But nonetheless, it's not much internet friendly atm ^^

    And apparently it isn't much user friendly either.
    I don't see any progress bar, I've no clue how many minuted, hours, days my encoding takes.

    And the CRF slider allows values with comma but x265 won't work with such values and results in an error complaining about exactly that.
    I had to use my arrow keys to hit the 20 because with mouse it only switched between 20.1 and 19.9 and I can't enter a value by typing.

    Why are there comma values anyway?
    Green Lantern: "As I was saying, Green Lantern can do anything"
    Batman: "Except shut up, apparently."
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  10. Banned
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    Originally Posted by Trixie-Altea View Post
    Why are there comma values anyway?
    Some of the world uses commas as a decimal mark in numbers. Many European countries do so. For example, in France the number twelve and a half is written as 12,5. The author has Japanese text on his website, which is strange because according to Wikipedia, Japan uses periods as a decimal mark (ie. 12.5). Maybe the author is from a country that uses commas as decimal marks.
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  11. Originally Posted by Trixie-Altea View Post
    But nonetheless, it's not much internet friendly atm ^^

    And apparently it isn't much user friendly either.
    I don't see any progress bar, I've no clue how many minuted, hours, days my encoding takes.

    And the CRF slider allows values with comma but x265 won't work with such values and results in an error complaining about exactly that.
    I had to use my arrow keys to hit the 20 because with mouse it only switched between 20.1 and 19.9 and I can't enter a value by typing.

    Why are there comma values anyway?
    I named it because easy to send for low bandwidth users,

    I do put encoding progress, but not progress bar, I put on the title, example "[27%] 1337/4000 frames, ..."

    due to comma, I'll fix it on next release by force US/UK type also enable manual input instead of using slider.
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  12. The progress in my window didn't show the total frames, only the frames it's done so far.
    Had to check my video in VirtualDub to see its total frames ^^

    Can't you add a calc that calcs the time? From the time it takes to encode a single frame you should be able to multiply with all frames to get an estimated total time.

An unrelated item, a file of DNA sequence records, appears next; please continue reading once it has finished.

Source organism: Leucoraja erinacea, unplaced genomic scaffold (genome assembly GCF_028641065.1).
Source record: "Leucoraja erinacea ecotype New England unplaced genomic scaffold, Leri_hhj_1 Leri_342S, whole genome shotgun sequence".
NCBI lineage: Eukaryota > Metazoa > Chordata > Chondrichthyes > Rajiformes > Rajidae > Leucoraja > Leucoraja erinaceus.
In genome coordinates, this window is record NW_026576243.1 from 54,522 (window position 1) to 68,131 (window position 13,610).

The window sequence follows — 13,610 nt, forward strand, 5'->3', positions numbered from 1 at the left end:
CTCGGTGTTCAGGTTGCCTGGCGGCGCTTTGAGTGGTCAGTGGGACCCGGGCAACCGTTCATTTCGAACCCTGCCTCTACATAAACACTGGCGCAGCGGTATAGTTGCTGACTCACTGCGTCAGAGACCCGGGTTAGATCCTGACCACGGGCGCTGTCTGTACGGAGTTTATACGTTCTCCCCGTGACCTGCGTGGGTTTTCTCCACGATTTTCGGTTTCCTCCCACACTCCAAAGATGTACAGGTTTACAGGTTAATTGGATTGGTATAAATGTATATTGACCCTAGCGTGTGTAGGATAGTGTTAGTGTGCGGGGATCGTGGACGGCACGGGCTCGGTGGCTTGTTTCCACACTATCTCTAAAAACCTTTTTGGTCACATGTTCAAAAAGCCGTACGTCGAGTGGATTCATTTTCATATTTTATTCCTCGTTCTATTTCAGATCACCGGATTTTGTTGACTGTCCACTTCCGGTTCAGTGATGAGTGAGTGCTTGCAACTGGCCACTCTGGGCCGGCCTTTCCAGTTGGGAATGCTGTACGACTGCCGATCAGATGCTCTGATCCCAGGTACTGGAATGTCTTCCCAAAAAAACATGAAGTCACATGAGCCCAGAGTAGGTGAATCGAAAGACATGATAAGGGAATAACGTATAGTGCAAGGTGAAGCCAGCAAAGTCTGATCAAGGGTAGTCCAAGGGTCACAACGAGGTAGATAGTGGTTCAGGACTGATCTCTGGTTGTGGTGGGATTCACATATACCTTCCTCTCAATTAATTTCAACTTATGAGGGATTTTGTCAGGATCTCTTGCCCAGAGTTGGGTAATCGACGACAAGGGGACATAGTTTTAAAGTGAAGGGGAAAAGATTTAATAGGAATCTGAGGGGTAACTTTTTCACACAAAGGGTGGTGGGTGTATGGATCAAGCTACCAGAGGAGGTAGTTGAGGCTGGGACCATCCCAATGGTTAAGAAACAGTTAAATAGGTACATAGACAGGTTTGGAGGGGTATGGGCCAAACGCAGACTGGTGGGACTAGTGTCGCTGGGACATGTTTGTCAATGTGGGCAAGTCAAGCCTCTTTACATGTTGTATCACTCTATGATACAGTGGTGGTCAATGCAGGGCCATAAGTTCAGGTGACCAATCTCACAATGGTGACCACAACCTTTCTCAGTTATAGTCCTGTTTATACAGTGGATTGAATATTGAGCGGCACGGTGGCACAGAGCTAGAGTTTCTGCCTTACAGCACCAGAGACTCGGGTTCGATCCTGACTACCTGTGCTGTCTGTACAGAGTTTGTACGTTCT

I've no clue about programming, but I'd have it check the already taken time divided through the already encoded frames to get an average encoding time per frame and multiply that with the yet-to-do frames to get the time left value.

    Summed together would be the total time.
    Green Lantern: "As I was saying, Green Lantern can do anything"
    Batman: "Except shut up, apparently."
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  13. Member
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    You will need to reduce the distance between keyframes.
    + Quick start video playback;
    + Fast / precise movement of the material.

    ----
    So far, the silence about the audio format USAC for HEVC.
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  14. Originally Posted by Trixie-Altea View Post
    The progress in my window didn't show the total frames, only the frames it's done so far.
    Had to check my video in VirtualDub to see its total frames ^^

    Can't you add a calc that calcs the time? From the time it takes to encode a single frame you should be able to multiply with all frames to get an estimated total time.
    I've no clue about programming, but I'd have it check the already taken time divided through the already encoded frames to get an average encoding time per frame and multiply that with the yet-to-do frames to get the time left value.

    Summed together would be the total time.
    actually I did add total frame by capturing x265 results, sometime program didn't display
    I try fix this with apply progress bar on windows 7/8 taskbar (since I don't know where to put)
    you can see IFME change's via GitHub

    Originally Posted by Trixie-Altea View Post
    I had to use my arrow keys to hit the 20 because with mouse it only switched between 20.1 and 19.9 and I can't enter a value by typing.
    As you wish, now can add value via typing .